“Drivers Of Sustainable Growth”
G-20 Business Summit, Toronto, Canada

> Pascal Lamy’s speeches


Dear John,

I would like to congratulate you for putting together this impressive gathering of business leaders to discuss drivers of sustainable growth.

This meeting takes place as we seem to be emerging from the most severe economic crisis in decades; a crisis that has shaken many of your businesses and shed millions of jobs.

And as we may be turning the corner of the crisis, strengthening world economic recovery is key to repairing the damage that has been caused by the financial crisis. Today we need fiscal consolidation as much as we need economic growth.

Open trade and international investment are central to the exercise.  They can help drive global growth and support macroeconomic adjustment to bring various imbalances back to economically and politically sustainable levels.

This is why trade — and its role of engine of growth — needs to be an integral part of the framework for sustainable, balanced growth which the G20 has been putting together since the Pittsburgh summit.

Trade was a major casualty of the financial crisis.  It contracted sharply from the last quarter of 2008, and in 2009 fell by an unprecedented 12 percent.  The ratio of global trade to GDP declined by one-third as international supply chains magnified the contraction and distributed it worldwide, reflecting just how deeply integrated the global economy has become. 

The main cause of the contraction in trade was the collapse of aggregate demand.  There is no surprise in that, given how highly leveraged consumption had become in North America and parts of Europe by 2008 and how quickly that was undermined by the choking off of bank credit. 

The credit squeeze hit trade through shortages of short-term trade-financing as well, such as letters of credit which are vital for many developing countries as well as small and medium-scale businesses worldwide.  The G20 support package for trade finance that was agreed in London last year has helped substantially to resolve this problem.  But for business in many low-income developing countries, the availability and affordability of trade finance remains a serious constraint. This is why it is important that there be no rush to exit this package and that more targeted trade finance is provided to address these specific needs.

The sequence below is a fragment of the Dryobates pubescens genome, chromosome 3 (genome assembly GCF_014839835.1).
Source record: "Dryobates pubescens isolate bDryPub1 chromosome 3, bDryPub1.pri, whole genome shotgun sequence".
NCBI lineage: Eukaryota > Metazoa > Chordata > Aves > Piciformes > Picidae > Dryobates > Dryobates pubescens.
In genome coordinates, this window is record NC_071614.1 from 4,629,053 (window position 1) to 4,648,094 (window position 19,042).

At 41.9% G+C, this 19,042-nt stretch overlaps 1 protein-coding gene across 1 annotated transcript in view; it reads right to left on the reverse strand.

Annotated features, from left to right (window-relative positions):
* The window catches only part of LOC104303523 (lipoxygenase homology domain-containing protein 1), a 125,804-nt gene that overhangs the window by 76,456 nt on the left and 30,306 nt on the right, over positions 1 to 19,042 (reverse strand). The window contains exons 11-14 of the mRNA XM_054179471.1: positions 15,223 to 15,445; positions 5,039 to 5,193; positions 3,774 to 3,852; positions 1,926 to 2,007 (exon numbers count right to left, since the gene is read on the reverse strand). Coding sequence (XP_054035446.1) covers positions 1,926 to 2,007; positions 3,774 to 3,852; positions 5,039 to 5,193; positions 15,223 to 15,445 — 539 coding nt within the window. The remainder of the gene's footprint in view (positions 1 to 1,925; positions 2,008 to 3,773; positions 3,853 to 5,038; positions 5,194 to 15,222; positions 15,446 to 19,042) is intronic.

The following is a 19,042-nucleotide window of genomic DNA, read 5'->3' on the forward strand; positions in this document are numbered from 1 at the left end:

More surprising, perhaps, is that trade protectionism played a limited part in the contraction of trade last year.  Protectionism is probably the only crisis dog that did not bark so far. Careful monitoring of trade restrictions by the WTO shows some slippage by G20 countries, but overall the impact of new restrictions has been limited — no more than 1 percent of world trade flows has been affected since 2008.  The traditional barometer of protectionist pressure is increased demand from the private sector for trade remedies, yet this has not materialised:  anti-dumping, countervailing and safeguard action remain within pre-crisis ranges. 

Meanwhile, many WTO Members have implemented measures to open up their economies over the past eighteen months.  An example is Canada who eliminated this year a substantial number of import tariffs on manufacturing inputs, machinery and equipment, with the promise of more to come.

The multilateral trade rules have helped governments resist protectionist pressures and kept markets open throughout the crisis, playing the role they were designed for by preventing backsliding on the gains from more open and competitive world markets.  For business, this adds up to a valuable insurance policy that reduces commercial risk and increases the long-term profitability of investment.  For developing countries, this is a major achievement given their higher dependency on international trade.